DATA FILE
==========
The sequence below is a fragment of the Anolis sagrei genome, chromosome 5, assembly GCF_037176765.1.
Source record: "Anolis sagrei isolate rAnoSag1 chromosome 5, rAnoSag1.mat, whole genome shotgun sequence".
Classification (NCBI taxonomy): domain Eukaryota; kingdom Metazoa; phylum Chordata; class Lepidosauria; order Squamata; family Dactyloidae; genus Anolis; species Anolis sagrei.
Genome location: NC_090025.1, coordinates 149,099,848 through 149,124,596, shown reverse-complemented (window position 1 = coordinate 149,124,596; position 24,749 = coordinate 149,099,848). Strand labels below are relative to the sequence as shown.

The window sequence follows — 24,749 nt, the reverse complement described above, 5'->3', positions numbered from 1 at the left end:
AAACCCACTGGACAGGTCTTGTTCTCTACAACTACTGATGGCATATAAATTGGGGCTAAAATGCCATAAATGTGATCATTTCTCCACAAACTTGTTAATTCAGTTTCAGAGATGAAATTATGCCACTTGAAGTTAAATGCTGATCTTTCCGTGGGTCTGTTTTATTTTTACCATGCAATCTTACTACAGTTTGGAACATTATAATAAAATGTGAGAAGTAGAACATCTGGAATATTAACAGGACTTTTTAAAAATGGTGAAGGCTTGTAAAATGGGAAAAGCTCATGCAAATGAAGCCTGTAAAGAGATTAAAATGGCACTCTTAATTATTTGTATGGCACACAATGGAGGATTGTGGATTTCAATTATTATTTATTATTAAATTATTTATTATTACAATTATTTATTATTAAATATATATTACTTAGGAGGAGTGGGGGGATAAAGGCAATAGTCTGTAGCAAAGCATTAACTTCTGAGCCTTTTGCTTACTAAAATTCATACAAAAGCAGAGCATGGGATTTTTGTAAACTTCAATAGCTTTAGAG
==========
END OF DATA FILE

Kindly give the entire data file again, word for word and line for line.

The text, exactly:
The sequence below is a fragment of the Anolis sagrei genome, chromosome 5, assembly GCF_037176765.1.
Source record: "Anolis sagrei isolate rAnoSag1 chromosome 5, rAnoSag1.mat, whole genome shotgun sequence".
Classification (NCBI taxonomy): domain Eukaryota; kingdom Metazoa; phylum Chordata; class Lepidosauria; order Squamata; family Dactyloidae; genus Anolis; species Anolis sagrei.
Genome location: NC_090025.1, coordinates 149,099,848 through 149,124,596, shown reverse-complemented (window position 1 = coordinate 149,124,596; position 24,749 = coordinate 149,099,848). Strand labels below are relative to the sequence as shown.

The window sequence follows — 24,749 nt, the reverse complement described above, 5'->3', positions numbered from 1 at the left end:
AAACCCACTGGACAGGTCTTGTTCTCTACAACTACTGATGGCATATAAATTGGGGCTAAAATGCCATAAATGTGATCATTTCTCCACAAACTTGTTAATTCAGTTTCAGAGATGAAATTATGCCACTTGAAGTTAAATGCTGATCTTTCCGTGGGTCTGTTTTATTTTTACCATGCAATCTTACTACAGTTTGGAACATTATAATAAAATGTGAGAAGTAGAACATCTGGAATATTAACAGGACTTTTTAAAAATGGTGAAGGCTTGTAAAATGGGAAAAGCTCATGCAAATGAAGCCTGTAAAGAGATTAAAATGGCACTCTTAATTATTTGTATGGCACACAATGGAGGATTGTGGATTTCAATTATTATTTATTATTAAATTATTTATTATTACAATTATTTATTATTAAATATATATTACTTAGGAGGAGTGGGGGGATAAAGGCAATAGTCTGTAGCAAAGCATTAACTTCTGAGCCTTTTGCTTACTAAAATTCATACAAAAGCAGAGCATGGGATTTTTGTAAACTTCAATAGCTTTAGAG